Archive for October, 2006

SFCubed – Sync Salesforce data with your Mac

Share

Simon Fell just released a beta application called SFCubed.

SFCubed allows you to sync your Contacts and Tasks between Address Book and iCal, respectively. Simon is planning to include Calendar sync in the future. Couple that with Spanning Sync and you have a fully synched iCal, Salesforce.com and Google Calendar. Whoa!

I don’t use a Mac (yet), but let me or Mark know what people are thinking about it.

Comments (5) comments feed

Salesforce Collective

A new Salesforce-related blog has emerged. It’s called Salesforce Collective feed-icon-16x16.png. It’s by Chris Kramer who also writes the Online Marketing Today blog.

Per the About page:

I started this blog because I realized there were several great blogs about Salesforce.com that each had something to contribute to the community, but that there was no once source you could go to for everything. My goal with this site is to bring you the most comprehensive collection of Salesforce.com blogs and information along with my own contributions and feedback on the Salesforce.com platform.

Who am I? My name is Chris Kramer and I’m the co-founder of an interactive advertising agency called NETexponent. I’ve been a loyal Salesforce.com customer for nearly 2 years.

You can reach me at Chris at NETexponent dot com.

I look forward to reading your blog, Chris.

Comments (1) comments feed

ADN @ Dreamforce Summary

Here is my summary of the more developer-related topics from the AppExchange Developer Network (ADN) @ Dreamforce tracks.

To make sure you get the real scoop, I recommend you watch the session videos as they get posted. All are located in the Dreamforce Guide at Successforce.com. Here are some of the key ones:

Data & Native Framework

All of these are things built right into the Setup area and require no coding to perform.

Workflow

Approvals
A really good approval process is coming out. You can do approvals on any object including custom ones, but excluding Tasks & Events. This will allow a record to be sent into a configured approval process. There are a multitude of configuration options that apply to implementing approvals. Just know it will be quite flexible.

Field Updates
Have you ever wanted to automatically update a field based upon a condition? For example, when an Opportunity is set to “Closed Won”, change the record type to lock down the record. Or automatically change the owner of records that meet certain criteria. You can do this with Field Updates.

Outbound Messages
Send a strong typed XML document to an end point. You specify the fields to include and the criteria by which the message should be sent. You also have the ability to generate a WSDL for use in developing the end point. You can also include the Session ID with the message so that the end point could leverage that session and manipulate other Salesforce.com data.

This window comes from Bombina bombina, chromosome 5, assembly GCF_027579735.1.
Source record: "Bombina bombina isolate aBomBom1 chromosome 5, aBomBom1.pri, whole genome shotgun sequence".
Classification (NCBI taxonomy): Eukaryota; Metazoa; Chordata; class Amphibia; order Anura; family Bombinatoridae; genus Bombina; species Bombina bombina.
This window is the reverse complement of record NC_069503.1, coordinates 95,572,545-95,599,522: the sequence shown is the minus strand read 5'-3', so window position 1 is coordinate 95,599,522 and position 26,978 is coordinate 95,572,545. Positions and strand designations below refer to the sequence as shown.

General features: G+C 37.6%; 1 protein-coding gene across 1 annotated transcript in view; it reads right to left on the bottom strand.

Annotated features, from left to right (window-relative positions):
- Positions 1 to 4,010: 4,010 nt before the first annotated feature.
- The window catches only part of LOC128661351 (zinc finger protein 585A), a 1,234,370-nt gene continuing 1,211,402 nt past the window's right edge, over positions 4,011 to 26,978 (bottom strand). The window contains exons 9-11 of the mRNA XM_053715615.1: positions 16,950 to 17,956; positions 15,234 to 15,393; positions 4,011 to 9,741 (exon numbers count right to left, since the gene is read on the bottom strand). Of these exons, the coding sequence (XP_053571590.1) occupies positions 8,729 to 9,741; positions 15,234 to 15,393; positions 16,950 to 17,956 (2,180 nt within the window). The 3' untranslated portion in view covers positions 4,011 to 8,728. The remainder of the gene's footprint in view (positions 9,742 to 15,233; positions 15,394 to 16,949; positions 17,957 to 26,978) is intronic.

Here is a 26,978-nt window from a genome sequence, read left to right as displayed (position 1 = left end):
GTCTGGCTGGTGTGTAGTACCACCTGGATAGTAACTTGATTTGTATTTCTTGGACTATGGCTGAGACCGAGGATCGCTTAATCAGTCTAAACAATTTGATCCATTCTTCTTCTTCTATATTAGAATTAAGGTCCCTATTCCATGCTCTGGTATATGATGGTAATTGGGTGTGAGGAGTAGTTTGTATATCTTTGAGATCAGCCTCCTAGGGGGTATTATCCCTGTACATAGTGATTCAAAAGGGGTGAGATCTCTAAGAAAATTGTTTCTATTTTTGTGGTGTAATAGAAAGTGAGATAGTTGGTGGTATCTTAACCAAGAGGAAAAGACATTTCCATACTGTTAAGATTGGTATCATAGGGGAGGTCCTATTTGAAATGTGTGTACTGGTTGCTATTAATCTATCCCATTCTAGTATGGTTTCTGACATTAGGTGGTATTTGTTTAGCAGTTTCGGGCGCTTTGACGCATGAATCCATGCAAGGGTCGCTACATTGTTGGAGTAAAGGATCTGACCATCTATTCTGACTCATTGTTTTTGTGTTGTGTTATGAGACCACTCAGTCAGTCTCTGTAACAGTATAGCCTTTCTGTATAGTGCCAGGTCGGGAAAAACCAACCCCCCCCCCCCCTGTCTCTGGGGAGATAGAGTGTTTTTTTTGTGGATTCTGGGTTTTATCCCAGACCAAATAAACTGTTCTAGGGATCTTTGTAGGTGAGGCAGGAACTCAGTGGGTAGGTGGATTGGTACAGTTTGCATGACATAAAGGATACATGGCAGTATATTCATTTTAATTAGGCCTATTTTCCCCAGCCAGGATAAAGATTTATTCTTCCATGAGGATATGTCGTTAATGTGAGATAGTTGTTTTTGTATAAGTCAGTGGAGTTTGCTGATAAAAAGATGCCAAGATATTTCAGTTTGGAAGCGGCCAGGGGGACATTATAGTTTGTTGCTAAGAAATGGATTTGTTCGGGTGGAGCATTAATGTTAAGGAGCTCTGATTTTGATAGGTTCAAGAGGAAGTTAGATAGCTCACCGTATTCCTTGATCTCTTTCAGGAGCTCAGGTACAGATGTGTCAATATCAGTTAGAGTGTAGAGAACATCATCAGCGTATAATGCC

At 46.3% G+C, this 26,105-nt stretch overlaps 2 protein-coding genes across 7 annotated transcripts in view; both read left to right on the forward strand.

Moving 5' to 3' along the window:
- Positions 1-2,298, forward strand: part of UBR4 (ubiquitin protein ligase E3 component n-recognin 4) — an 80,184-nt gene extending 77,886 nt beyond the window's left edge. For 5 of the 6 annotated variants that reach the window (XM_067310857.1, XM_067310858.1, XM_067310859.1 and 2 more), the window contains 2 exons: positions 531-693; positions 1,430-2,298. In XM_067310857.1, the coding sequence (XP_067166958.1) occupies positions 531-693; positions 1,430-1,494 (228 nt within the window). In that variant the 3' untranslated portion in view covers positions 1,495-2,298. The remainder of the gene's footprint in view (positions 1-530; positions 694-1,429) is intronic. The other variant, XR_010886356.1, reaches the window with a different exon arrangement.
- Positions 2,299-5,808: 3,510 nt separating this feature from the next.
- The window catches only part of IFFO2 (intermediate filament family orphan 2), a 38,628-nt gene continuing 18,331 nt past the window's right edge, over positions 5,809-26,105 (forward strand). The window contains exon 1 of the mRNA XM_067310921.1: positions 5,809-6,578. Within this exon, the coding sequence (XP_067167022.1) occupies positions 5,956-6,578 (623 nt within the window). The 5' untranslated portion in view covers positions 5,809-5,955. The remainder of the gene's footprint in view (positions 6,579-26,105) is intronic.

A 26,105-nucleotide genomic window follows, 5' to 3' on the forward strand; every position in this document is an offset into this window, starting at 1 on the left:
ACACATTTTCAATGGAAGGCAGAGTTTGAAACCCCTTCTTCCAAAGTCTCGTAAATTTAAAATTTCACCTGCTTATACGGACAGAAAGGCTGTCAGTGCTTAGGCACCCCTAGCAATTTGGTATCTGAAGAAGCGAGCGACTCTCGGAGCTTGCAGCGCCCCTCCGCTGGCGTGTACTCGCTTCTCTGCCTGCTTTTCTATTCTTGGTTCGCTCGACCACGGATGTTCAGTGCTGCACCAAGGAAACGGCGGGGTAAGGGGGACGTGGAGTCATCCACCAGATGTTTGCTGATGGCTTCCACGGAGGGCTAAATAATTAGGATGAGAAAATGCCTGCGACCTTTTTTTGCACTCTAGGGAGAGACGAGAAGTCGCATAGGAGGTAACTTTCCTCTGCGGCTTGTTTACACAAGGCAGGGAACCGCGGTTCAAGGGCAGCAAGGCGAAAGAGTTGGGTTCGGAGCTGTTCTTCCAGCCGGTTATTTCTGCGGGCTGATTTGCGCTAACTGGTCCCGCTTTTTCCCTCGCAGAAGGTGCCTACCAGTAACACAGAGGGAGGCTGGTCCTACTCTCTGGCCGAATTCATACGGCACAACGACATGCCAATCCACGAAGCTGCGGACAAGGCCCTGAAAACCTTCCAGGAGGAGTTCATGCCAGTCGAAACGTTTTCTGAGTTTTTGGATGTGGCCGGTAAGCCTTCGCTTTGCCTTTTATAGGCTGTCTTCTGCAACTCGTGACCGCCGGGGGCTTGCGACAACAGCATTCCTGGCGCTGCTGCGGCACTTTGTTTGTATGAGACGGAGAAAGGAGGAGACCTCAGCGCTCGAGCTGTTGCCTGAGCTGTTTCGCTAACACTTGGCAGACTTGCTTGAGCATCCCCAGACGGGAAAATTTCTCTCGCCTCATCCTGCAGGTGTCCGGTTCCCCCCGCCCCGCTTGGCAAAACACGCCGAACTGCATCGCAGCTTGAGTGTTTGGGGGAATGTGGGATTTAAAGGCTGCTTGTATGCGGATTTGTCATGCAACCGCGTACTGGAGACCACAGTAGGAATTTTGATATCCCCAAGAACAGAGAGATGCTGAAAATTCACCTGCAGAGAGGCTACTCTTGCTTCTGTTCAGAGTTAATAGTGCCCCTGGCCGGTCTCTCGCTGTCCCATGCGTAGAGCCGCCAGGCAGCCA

Data

Validation Rules
You can now setup validation rules that stop a user from saving a record. For example, create one to validate that discount percentages fall within a certain range. Or validate that the Country value entered matches up against a list of valid countries (since the country field is not a picklist).

Sharing on Custom Objects
Woo hoo!! I have been asking for this one. This capability is a big step towards being able to truly build applications on the Salesforce platform that someone might purchase even if they don’t have CRM.

Field History Tracking
Keep an audit trail of field-level changes on a record.

Self-Relationships
I didn’t catch too much about this, but it made it sound like the ability to do hierarchical relationships within an object. Similar to the parent-child account relationship.

Queues on Custom Objects
Just like on Leads and Cases, custom objects will allow a record to be owned by a queue instead of an individual owner. This, along with the Sharing on Custom Objects, add a lot to record-level security in Salesforce.

API

SOQL

Relationships
This is great. You can now pull, with 1 query, what used to require multiple. It is similar to joins in SQL.

  • M:1: Include information from a related record. For example, you can now query the Contact object and reference fields that Contact’s related Account record.
  • 1:M: Embed sub-queries in your SOQL statement to return the records that would normally appear in the related lists. For example, in a single query you could return an Account record, all its Contacts, all its Opportunities, all its Cases, etc.

It will be interesting to see how this affects the API as a % of all Salesforce.com traffic. Today it’s touted as 40% of all traffic. This change, especially, will eliminate a lot of calls to the service.

ORDER BY
You can now (finally!) order your resultset. I believe you can only order by 1 column, but don’t quote me on that.

IN
Use IN to simplify your WHERE clause, like in SQL.

COUNT()
Simply return a record count from a query. I believe this will only be available in the main query, not in the sub-queries.

LIMIT
Use this statement to limit the number of records to be returned. This can be used in the sub-queries too.